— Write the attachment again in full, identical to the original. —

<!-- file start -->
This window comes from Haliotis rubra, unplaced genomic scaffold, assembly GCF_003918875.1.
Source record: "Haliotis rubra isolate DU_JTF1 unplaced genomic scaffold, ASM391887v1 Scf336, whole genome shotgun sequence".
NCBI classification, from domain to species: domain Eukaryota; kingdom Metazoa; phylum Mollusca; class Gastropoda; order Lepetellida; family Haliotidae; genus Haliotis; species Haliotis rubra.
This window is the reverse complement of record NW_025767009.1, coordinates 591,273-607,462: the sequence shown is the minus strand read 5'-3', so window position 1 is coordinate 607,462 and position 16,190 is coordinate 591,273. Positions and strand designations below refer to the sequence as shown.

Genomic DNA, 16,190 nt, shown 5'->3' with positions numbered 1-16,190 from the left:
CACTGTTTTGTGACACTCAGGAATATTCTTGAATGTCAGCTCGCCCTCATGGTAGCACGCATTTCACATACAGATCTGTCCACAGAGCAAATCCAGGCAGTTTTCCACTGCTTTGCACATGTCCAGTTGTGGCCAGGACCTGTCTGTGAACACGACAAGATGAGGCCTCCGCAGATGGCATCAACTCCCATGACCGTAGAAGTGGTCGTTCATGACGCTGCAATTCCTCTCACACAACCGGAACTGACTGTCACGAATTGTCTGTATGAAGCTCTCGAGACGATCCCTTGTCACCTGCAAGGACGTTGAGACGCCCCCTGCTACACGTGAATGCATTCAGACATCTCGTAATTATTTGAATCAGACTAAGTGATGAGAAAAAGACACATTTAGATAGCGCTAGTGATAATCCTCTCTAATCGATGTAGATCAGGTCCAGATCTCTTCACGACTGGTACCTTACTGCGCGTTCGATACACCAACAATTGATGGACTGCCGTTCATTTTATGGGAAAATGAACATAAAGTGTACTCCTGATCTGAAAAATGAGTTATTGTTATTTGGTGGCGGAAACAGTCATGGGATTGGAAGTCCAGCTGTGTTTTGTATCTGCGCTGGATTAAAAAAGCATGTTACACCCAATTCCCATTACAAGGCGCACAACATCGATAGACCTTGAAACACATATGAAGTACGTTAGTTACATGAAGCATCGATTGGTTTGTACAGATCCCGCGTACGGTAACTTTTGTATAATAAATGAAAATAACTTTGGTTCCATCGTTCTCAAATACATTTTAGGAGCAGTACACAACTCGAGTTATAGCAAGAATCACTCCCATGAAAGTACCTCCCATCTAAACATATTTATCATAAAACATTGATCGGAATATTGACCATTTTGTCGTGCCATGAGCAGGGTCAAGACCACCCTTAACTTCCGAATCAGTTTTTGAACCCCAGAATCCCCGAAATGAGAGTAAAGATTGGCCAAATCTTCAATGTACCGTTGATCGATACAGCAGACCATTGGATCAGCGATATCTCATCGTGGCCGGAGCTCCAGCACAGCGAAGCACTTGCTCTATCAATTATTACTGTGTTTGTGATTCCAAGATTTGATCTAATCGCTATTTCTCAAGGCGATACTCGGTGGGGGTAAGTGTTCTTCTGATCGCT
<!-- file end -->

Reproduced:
This window comes from Haliotis rubra, unplaced genomic scaffold, assembly GCF_003918875.1.
Source record: "Haliotis rubra isolate DU_JTF1 unplaced genomic scaffold, ASM391887v1 Scf336, whole genome shotgun sequence".
NCBI classification, from domain to species: domain Eukaryota; kingdom Metazoa; phylum Mollusca; class Gastropoda; order Lepetellida; family Haliotidae; genus Haliotis; species Haliotis rubra.
This window is the reverse complement of record NW_025767009.1, coordinates 591,273-607,462: the sequence shown is the minus strand read 5'-3', so window position 1 is coordinate 607,462 and position 16,190 is coordinate 591,273. Positions and strand designations below refer to the sequence as shown.

Genomic DNA, 16,190 nt, shown 5'->3' with positions numbered 1-16,190 from the left:
CACTGTTTTGTGACACTCAGGAATATTCTTGAATGTCAGCTCGCCCTCATGGTAGCACGCATTTCACATACAGATCTGTCCACAGAGCAAATCCAGGCAGTTTTCCACTGCTTTGCACATGTCCAGTTGTGGCCAGGACCTGTCTGTGAACACGACAAGATGAGGCCTCCGCAGATGGCATCAACTCCCATGACCGTAGAAGTGGTCGTTCATGACGCTGCAATTCCTCTCACACAACCGGAACTGACTGTCACGAATTGTCTGTATGAAGCTCTCGAGACGATCCCTTGTCACCTGCAAGGACGTTGAGACGCCCCCTGCTACACGTGAATGCATTCAGACATCTCGTAATTATTTGAATCAGACTAAGTGATGAGAAAAAGACACATTTAGATAGCGCTAGTGATAATCCTCTCTAATCGATGTAGATCAGGTCCAGATCTCTTCACGACTGGTACCTTACTGCGCGTTCGATACACCAACAATTGATGGACTGCCGTTCATTTTATGGGAAAATGAACATAAAGTGTACTCCTGATCTGAAAAATGAGTTATTGTTATTTGGTGGCGGAAACAGTCATGGGATTGGAAGTCCAGCTGTGTTTTGTATCTGCGCTGGATTAAAAAAGCATGTTACACCCAATTCCCATTACAAGGCGCACAACATCGATAGACCTTGAAACACATATGAAGTACGTTAGTTACATGAAGCATCGATTGGTTTGTACAGATCCCGCGTACGGTAACTTTTGTATAATAAATGAAAATAACTTTGGTTCCATCGTTCTCAAATACATTTTAGGAGCAGTACACAACTCGAGTTATAGCAAGAATCACTCCCATGAAAGTACCTCCCATCTAAACATATTTATCATAAAACATTGATCGGAATATTGACCATTTTGTCGTGCCATGAGCAGGGTCAAGACCACCCTTAACTTCCGAATCAGTTTTTGAACCCCAGAATCCCCGAAATGAGAGTAAAGATTGGCCAAATCTTCAATGTACCGTTGATCGATACAGCAGACCATTGGATCAGCGATATCTCATCGTGGCCGGAGCTCCAGCACAGCGAAGCACTTGCTCTATCAATTATTACTGTGTTTGTGATTCCAAGATTTGATCTAATCGCTATTTCTCAAGGCGATACTCGGTGGGGGTAAGTGTTCTTCTGATCGCT